The celebration is over. No more early morning noise from the alarm clock. Rush hour traffic? A thing of the past.
That long anticipated retirement gave you the freedom you had hoped for. You took a cruise. You returned home and tackled the “to do” list. But now all of this is getting old. You are used to being busy, accomplishing things. You realize retirement isn’t all you thought it would be.
It’s an easy transition for some. Many enjoy a more relaxed lifestyle, spending more time with hobbies or with family and friends. But other retirees experience anxiety and even depression. For them being without a professional identity creates debilitating feelings of loss.
Think of this in the simplest terms. That familiar old question, “What do you do?” takes on a whole new meaning. How will you describe yourself? It’s important to understand and accept a new identity now that you’re not “on the job.”
It’s important to keep in mind that once you retire you are not the same person you were during your everyday work life. During most of your life you are identified by your career. Once retired you have to reinvent, or re-identify yourself.
What do you really want?
Face it. Switching to fulltime retirement is abrupt. That’s why more and more people are making the decision to opt for a phased-in retirement, gradually transitioning into full retirement. More than a third of the people surveyed by the HSBC and Cicero Group say they want to stay on at their present job at least part time. They’re opting to scale back work over a period of years instead of retiring cold turkey.
The concept of phased retirement is not new. According to the US Labor Department’s Report of the Working Group on Phased Retirement, there is an increased emphasis among individuals to stay active and stay involved. Because the labor market is very tight, older workers are more in demand. They are valuable commodities.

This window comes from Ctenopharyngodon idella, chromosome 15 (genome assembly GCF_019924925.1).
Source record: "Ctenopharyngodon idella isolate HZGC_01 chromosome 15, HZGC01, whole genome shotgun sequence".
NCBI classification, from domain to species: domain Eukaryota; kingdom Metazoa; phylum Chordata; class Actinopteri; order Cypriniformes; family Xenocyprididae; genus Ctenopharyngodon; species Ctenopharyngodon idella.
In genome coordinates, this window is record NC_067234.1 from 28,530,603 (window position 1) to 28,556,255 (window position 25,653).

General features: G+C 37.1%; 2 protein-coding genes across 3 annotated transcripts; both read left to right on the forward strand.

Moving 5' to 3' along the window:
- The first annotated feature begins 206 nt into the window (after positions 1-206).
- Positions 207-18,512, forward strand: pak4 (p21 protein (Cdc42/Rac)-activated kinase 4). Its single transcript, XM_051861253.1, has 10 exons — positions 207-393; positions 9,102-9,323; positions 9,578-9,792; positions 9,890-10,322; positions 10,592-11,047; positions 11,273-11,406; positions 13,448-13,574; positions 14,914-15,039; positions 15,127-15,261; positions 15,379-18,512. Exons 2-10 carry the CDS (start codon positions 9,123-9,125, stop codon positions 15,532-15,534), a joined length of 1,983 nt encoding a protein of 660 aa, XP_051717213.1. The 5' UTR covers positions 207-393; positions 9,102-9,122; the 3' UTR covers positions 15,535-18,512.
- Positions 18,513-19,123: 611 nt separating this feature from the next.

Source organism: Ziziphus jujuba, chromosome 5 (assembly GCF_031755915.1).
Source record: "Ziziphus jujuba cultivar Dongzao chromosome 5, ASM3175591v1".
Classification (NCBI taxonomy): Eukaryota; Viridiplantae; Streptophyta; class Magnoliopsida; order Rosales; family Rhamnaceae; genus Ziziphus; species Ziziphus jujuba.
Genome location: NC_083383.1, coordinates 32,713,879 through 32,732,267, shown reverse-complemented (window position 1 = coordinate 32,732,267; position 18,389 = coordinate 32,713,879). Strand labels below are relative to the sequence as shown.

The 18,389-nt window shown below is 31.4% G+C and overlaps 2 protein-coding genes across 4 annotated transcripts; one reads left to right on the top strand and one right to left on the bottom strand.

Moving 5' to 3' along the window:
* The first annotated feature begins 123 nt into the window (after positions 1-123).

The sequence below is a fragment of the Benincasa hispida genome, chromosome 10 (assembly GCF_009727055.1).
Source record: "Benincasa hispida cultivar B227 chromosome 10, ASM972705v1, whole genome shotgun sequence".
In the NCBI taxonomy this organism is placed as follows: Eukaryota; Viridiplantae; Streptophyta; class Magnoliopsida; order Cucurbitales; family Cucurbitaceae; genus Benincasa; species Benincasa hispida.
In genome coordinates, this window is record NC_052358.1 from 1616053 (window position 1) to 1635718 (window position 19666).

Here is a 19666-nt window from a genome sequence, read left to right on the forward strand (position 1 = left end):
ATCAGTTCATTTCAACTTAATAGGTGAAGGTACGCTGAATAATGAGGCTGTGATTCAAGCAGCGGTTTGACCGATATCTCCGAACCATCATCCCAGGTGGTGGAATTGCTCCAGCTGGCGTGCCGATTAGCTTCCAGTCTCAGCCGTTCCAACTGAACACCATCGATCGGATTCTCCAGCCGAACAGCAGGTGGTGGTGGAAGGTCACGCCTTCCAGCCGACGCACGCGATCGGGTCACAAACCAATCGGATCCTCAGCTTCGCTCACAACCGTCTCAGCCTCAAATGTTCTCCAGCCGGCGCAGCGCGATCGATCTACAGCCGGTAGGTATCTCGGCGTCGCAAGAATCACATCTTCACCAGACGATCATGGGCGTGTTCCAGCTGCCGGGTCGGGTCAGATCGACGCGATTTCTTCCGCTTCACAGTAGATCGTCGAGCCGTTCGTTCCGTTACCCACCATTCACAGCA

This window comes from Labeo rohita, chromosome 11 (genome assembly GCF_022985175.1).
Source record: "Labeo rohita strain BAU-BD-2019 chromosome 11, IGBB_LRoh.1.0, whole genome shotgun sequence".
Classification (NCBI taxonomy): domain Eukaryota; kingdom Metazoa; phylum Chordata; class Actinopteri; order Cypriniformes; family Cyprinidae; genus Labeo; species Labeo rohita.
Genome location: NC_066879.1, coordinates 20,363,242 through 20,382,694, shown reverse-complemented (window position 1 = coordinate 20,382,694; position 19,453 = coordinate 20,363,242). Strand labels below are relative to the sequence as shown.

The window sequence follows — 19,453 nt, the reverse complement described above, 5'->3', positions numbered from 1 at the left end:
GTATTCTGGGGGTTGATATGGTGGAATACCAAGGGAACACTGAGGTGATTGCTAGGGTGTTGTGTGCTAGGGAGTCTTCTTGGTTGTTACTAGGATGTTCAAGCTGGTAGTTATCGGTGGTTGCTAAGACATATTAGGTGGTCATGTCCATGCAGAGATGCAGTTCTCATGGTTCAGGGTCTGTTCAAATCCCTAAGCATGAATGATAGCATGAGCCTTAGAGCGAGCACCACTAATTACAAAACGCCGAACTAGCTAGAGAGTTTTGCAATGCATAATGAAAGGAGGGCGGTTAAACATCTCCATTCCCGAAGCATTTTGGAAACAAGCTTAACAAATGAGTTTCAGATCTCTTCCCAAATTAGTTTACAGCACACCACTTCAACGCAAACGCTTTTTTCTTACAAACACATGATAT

If this option appeals to you and you’ve made your plans for retiring known within your organization, don’t wait until it’s time to walk out the door to explore the option of staying on with your company either part time or as a consultant. Use your last year of fulltime employment to build a foundation for your post-retirement career. This gives you time to plan for life after fulltime employment while you still have the security of a paycheck.
Become an “encore entrepreneur”
Tired of working for someone else … or sticking around if you are selling your current business. Perhaps starting a new company makes sense for you. The Kauffman Foundation in Kansas City reports the highest rate of entrepreneurship in America has shifted from the younger set to men and women in the 55-64 age group. And people 55 and older are almost twice as likely to be successful with a start-up company than 20-35 year-olds.
Identify your skills through self-assessment
Start this process with an honest and thorough self-assessment. Put everything on the table and this goes beyond your work history. Consider your skills and even your likes and dislikes. Don’t overlook general skills that are easily transferable to many professions. Be sure to include skills developed in your personal life apart from your profession. This assessment will help reinvent or repackage yourself for Life 2.0.
There is no magic wand for reinvention. It’s a process and it takes time. But a thoughtful, planned approach is well worthwhile.
Recalibrate Strategies help companies grow their business. We apply proven market-driven systems to recalibrate their business and their brands by collaboratively creating a success blueprint. We facilitate a process that harnesses insights, generates new ideas and provides a strategic roadmap. Our founder and lead consultant has 30+ years of experience as a CEO, entrepreneur and marketing expert with exceptional leadership and facilitation skills.
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